Warning: this review contains mild spoilers for Andor based only on trailers and promotional materials.
Like 2018’s prequel film Solo, it’s confusing why Cassian Andor needs a series-length backstory considering the conclusion of 2016’s Rogue One: A Star Wars Story. Now, after 12 forty-minute episodes (and with another 12 episodes already coming next year to conclude the series), this question remains dominant.
Andor sees the return of Diego Luna as Andor along with producer-writer Tony Gilroy, who famously fixed Rogue One from disaster. Accompanied by House of Cards creator Beau Willimon and Gilroy’s brother Dan Gilroy (Nightcrawler, Velvet Buzzsaw) as co-writers, Andor boasts impressive talent.
However, even with the impressive company attached, Andor suffers from glaring issues such as inconsistent plot, illogical character arcs, and dry storytelling that moves at a snail’s pace throughout its incongruent two halves. Though the show is visually stunning and its surrounding characters and world-building make it worth a watch, Andor’s lack of narrative consistency and bland title character leaves much to be desired.
The series, set five years before the events of Rogue One, follows Andor as he embarks on a prequel journey to solidify his place in the galaxy on the brink of civil war. With the Empire at its height of tyranny, it appears that nothing can stop its quest for domination.
Visually, Andor is absolutely gorgeous. Set pieces are crisp, lived in, and the show looks more grounded compared to Obi-Wan Kenobi, the easily more anticipated series that finished airing three months before Andor. According to an article from IGN, this result is due to the creators focusing more on traditional filmmaking rather than using LucasFilm’s CGI StageCraft technology (aptly seen in previous Star Wars television series).
This filmmaking decision ultimately pays off as it brings a darker and more realistic tone to the world of Andor. From the luscious beaches of Niamos to the towering mountains of Aldhani (shot on location in Scotland and England), Star Wars has never looked so visually impressive and diverse, especially when returning to fan-favourite planets like Courscant. The impressive visual style adds to the already strong world-building Star Wars is known for.
Easily the best elements of Andor are its supporting characters and subplot. Genevieve O’Reilly’s return as Chandrilan senator Mon Mothma is a welcomed one, as she provides the best performance in the series. Seeing the progenitor phases of the soon-to-be great rebel leader is captivating as she struggles to maintain balance as a freedom fighter and senator under the Empire’s reign. Along with O’Reilly, Stellan Skarsgård is equally strong as Luthen Rael, a high-class art dealer that fronts more extreme insurrection movements in comparison to Mothma’s drawn-out political methods.
It is refreshing to see a Star Wars live-action show go into deep lore politics previously only seen in books like Timothy Zahn’s Thrawn series. Andor makes it clear that there is not yet a unified rebellion but rather a series of uncoordinated insurrection movements in need of unity, something the KGB-like Imperial Security Bureau (ISB) intends to extinguish. As such, ISB supervisor Dedra Meero (Denise Gough) provides a formidable and cunning villain. She embodies a united, dominating, and capable Empire that has not been shown often in mainstream Star Wars iterations.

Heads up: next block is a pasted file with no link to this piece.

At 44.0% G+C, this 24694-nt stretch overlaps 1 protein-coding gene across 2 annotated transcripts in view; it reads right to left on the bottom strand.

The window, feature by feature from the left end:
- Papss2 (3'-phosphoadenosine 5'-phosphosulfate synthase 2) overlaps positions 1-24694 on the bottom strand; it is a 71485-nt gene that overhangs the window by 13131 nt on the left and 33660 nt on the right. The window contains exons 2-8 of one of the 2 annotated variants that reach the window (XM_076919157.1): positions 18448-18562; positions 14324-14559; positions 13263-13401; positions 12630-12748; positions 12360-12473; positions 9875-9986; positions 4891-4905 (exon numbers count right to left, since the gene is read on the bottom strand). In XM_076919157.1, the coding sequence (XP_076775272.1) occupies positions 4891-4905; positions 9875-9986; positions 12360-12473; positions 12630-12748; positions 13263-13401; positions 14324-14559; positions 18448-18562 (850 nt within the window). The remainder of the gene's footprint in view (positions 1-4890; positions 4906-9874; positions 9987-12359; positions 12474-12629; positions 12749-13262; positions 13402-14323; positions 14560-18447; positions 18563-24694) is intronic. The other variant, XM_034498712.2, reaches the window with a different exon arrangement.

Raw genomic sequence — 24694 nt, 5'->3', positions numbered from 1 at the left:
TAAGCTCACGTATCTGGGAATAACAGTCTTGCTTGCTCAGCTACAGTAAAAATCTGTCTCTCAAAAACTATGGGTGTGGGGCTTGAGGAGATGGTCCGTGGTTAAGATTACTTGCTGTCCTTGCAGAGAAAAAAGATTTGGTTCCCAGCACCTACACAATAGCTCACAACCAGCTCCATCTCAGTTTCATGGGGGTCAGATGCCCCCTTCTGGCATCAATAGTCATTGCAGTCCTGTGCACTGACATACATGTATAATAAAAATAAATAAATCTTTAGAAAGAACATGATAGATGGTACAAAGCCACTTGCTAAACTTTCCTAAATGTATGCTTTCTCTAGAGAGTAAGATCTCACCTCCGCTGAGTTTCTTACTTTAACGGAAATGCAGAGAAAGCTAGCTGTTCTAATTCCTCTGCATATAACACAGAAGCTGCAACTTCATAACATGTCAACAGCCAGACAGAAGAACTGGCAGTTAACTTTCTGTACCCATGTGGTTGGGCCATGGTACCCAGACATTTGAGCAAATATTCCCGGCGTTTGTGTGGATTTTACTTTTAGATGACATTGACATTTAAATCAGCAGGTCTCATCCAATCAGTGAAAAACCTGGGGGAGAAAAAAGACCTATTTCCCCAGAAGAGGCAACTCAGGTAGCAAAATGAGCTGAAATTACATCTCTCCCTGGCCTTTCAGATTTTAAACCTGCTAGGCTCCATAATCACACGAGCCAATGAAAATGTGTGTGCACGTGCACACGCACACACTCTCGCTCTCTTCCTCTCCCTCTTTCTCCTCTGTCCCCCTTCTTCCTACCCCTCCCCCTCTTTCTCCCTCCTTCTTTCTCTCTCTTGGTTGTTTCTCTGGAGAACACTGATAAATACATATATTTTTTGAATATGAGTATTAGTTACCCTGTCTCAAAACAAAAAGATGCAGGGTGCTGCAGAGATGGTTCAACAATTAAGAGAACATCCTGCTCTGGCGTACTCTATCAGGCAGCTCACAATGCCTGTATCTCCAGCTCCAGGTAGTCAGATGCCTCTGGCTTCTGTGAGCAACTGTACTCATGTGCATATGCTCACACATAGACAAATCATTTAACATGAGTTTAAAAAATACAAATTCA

As rewarding as Andor’s side stories are, the main issue lies with the main plot and Andor himself. The show consistently feels like it is battling itself with two distinct halves at odds with one another. The first half involves a heist that harkens back to Rogue One, but it is more tedious and drawn out, while the second half provides a more entertaining prison-escape romp. However, the connecting narrative tissue that brings both halves together is more random than logical. As a result, Andor feels like two different genre shows that never properly cohere together, which is considerably noticeable with Andor’s slow-burn delivery.
Though strong character development at certain plot points could be used to flesh out Andor as a character, the show overlooks these moments, making Andor just as uninteresting and basic as he was in Rogue One. Andor’s motivation and overall character arc feel incomplete and frankly annoying as he constantly makes illogical decisions that are used just to advance the plot. Though there are consequences to Andor’s actions, it never feels like it truly fazes him since the audience isn’t given enough time alone with Andor to understand his characterization. As a result, Andor feels more like a hollow transport for the audience than an actual character that feels tangible and deep.
After 12 episodes, Andor’s value as a series still remains questionable. However, it has enough moments for Star Wars fans to enjoy despite its glaring flaws. Though Andor’s strong supporting cast and subplot are a worthwhile addition to the greater Star Wars story, the show’s lacklustre main plot, bland main character, and inconsistent storytelling keep Andor from being something great.
All episodes of Andor season one are available on Disney+.